By Chester Campbell
This all came to mind as a result of making the discovery a couple of mornings ago that I had somehow managed to inflict three little cuts on my right thumb, up near the nail. I first thought maybe they would act nice and just go away. Not so. I finally gave up and used a Band-Aid. I had to wrap it over the top of my thumb, sticking to the nail.
I quickly discovered why God made thumbs. It is practically impossible to push a button through a tight buttonhole without a thumb. Try picking up a glass. Or write with a pen or pencil. Okay, some people, including our sixth-grade grandson, use a wild gripping method that doesn't make good use of the thumb for writing. But you get the idea.
So I got on Google to check out this marvelous digit. We humans share opposable thumbs with most other primates, like apes and gibbons which have them on both hands and feet. Opposable means we can touch each of our fingers with our thumbs. It's what gives us the dexterity to manipulate tools or do our knitting. We don't need them on our feet since we walk standing up.
The thumb is what gives us the ability to grip objects. People who classify things (why they do this is another subject) use "power" and "precision" to separate the way we grip. Power is the way we grip a hammer, while precision is what we do when writing with a pencil or picking up a jar using fingertips alone.
We use the thumb metaphorically to express our opinions for goor or ill. We give thumbs up when we approve of something. A thumbs down means no go. Interestingly, the popular belief is that these hand signals derived from the days of Roman gladiators. When a gladiator was defeated, the crowds in the Coliseum gave a thumbs up to spare his life, or a thumbs down to have him run through by the sword of the victor.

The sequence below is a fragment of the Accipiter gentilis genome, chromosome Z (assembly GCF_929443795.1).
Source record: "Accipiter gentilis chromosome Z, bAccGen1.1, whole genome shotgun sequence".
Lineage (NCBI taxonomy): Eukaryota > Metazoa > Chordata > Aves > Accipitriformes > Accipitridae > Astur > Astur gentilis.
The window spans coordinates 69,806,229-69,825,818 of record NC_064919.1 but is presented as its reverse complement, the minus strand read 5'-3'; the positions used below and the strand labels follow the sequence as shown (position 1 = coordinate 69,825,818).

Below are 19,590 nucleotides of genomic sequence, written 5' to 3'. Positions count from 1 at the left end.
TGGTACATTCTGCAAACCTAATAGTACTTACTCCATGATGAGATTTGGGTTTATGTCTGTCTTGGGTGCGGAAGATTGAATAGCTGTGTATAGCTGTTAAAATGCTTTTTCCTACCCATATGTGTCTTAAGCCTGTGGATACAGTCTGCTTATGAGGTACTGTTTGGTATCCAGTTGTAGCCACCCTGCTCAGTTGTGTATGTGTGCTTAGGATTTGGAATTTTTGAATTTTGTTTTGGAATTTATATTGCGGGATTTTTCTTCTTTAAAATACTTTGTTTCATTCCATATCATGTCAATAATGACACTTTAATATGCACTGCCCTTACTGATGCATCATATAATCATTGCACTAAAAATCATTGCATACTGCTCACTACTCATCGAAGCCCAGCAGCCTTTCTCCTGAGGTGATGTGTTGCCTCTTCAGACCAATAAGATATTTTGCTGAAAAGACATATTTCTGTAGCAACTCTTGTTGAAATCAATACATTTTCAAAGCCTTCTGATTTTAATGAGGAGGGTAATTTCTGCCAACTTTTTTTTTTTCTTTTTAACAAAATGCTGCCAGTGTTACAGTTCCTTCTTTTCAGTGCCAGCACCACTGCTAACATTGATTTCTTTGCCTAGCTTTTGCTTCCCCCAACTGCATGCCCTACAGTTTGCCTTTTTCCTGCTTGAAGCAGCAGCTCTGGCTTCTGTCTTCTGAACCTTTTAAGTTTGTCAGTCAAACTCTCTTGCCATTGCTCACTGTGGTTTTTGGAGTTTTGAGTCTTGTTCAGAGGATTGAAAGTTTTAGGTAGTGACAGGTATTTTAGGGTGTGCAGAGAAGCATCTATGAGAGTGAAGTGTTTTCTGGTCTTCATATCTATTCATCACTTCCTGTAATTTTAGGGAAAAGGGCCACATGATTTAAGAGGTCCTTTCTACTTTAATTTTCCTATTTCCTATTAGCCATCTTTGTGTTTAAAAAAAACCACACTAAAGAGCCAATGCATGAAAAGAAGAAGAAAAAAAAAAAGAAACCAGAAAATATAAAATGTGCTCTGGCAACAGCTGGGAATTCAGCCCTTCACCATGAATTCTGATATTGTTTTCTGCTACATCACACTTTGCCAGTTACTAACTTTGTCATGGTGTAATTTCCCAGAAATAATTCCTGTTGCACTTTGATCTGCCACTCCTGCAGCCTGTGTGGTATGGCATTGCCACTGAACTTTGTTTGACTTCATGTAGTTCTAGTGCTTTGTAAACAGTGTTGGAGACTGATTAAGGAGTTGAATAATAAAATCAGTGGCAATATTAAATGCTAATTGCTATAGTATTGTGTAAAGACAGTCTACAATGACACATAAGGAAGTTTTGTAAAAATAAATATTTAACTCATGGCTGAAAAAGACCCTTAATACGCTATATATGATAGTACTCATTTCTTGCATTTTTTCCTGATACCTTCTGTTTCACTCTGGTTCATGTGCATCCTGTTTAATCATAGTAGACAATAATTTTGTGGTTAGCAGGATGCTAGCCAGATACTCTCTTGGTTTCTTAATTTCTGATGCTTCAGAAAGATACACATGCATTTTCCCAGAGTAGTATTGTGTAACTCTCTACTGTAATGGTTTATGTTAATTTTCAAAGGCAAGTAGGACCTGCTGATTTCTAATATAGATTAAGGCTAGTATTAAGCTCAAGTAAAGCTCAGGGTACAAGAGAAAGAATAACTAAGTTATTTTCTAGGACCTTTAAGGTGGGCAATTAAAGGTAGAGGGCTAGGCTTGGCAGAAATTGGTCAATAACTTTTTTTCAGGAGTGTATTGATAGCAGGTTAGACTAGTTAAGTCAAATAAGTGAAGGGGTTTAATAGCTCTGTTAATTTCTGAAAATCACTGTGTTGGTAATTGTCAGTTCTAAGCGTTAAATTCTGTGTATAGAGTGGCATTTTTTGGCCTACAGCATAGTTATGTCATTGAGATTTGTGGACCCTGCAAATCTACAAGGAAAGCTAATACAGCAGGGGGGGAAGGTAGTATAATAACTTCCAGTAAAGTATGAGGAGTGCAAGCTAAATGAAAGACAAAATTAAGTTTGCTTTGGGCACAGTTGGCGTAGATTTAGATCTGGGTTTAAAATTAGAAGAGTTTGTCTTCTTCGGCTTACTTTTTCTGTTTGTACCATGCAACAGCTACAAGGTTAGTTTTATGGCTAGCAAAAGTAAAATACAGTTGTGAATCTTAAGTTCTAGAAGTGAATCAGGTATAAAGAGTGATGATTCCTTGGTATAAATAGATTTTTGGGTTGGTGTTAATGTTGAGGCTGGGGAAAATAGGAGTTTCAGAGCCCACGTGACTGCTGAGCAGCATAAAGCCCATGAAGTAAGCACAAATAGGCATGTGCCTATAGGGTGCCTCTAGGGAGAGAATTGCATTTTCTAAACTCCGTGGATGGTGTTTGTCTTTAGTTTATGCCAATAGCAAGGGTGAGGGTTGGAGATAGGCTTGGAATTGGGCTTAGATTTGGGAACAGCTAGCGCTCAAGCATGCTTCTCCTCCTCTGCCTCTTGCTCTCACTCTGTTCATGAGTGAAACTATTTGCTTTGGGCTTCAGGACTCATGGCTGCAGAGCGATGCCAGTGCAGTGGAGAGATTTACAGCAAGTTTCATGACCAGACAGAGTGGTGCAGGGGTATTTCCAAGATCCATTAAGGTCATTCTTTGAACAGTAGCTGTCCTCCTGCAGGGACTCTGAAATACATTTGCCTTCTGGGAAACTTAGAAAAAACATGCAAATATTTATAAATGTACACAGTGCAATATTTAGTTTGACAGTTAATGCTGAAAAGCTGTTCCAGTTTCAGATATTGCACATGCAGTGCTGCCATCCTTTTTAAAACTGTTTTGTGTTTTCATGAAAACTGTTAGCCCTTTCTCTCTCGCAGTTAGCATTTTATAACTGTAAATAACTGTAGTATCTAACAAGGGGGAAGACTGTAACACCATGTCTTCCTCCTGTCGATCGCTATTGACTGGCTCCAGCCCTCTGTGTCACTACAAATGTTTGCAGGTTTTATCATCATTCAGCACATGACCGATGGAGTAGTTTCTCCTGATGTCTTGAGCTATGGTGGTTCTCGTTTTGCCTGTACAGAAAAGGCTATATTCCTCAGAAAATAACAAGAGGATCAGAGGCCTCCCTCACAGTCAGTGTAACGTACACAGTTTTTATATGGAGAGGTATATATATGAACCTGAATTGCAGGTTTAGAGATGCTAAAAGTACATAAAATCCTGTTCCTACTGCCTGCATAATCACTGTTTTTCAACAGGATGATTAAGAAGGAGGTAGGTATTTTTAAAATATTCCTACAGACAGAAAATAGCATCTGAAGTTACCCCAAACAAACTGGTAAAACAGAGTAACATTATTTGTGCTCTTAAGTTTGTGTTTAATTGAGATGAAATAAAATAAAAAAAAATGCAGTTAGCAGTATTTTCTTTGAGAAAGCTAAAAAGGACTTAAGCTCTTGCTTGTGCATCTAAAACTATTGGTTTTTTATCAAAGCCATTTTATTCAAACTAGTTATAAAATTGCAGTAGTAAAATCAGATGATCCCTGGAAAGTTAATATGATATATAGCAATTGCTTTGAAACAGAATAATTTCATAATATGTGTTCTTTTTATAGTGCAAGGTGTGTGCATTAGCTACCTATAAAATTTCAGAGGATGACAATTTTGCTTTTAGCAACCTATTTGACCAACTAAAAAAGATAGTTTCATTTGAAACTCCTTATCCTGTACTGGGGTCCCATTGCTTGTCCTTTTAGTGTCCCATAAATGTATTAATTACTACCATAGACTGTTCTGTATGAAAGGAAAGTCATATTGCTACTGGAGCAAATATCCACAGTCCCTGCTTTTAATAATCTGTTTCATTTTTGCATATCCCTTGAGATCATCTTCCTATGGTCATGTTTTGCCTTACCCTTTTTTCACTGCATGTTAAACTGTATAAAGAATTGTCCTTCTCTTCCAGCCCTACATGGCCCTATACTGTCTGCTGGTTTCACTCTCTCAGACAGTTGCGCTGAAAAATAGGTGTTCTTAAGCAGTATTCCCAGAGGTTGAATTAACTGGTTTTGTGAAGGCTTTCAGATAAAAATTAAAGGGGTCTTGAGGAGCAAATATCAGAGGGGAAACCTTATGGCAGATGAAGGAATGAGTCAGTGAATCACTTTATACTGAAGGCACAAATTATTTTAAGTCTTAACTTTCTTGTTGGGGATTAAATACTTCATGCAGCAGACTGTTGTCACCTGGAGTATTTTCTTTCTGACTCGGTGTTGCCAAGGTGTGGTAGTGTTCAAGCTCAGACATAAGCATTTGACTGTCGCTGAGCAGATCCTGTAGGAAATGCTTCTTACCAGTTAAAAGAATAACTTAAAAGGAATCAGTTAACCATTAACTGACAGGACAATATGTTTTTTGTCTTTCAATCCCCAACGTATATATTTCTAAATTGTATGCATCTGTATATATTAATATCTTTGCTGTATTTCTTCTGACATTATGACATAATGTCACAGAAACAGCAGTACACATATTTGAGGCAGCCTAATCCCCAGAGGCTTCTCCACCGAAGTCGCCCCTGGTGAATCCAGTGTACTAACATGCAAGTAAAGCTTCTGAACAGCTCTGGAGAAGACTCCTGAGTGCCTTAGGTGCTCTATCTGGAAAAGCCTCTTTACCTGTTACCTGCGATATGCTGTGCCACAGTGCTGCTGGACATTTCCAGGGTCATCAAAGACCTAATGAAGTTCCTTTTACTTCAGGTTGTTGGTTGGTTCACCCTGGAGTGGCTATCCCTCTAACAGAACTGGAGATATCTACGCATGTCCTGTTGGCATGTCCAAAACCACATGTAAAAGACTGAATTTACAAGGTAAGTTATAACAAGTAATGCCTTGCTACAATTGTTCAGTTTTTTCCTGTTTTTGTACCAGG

A scholarly article on Wikipedia debunks this idea. After much research into writings from the era and various translations, he concludes that a thumbs up really meant kill the dude, while waving the hand with the thumb in a fist covered by the fingers signified a desire to spare his life.
A once popular use of the thumb was to signal drivers that you wanted a ride. This led to the term "hitchhiker's thumb," which is defined as a "distal hyperextensibility of the thumb" when it leans back nearly 90 degrees while doing the hitchhiker sign. According to a 1953 study, the incidence of the trait in the US was 24.7% in whites and 35.6% in blacks. This was probably one of those federal projects that some congressman "earmarked" to bring a bunch of bucks into his district. In the interest of full disclosure, I happen to be in that 24.7%.
A reference to a Human Accelerated Region "that may have contributed to the evolution of the uniquely opposable human thumb" led me to an article discussing the human genome, then to another on mitochondrial DNA. I soon found myself wandering far afield from my bandaged digit. Incidentally, the thumb is used in Medical gibberish with the adjective form "pollical."
And with that bit of esoteric trivia, I'll get my thumb off the space bar before somebody gives me the thumbs down for good. By the way, next time you're in Iran, Iraq or Sardinia, it would not be a good idea to use the hitchhiking gesture. Over there it means "up yours!"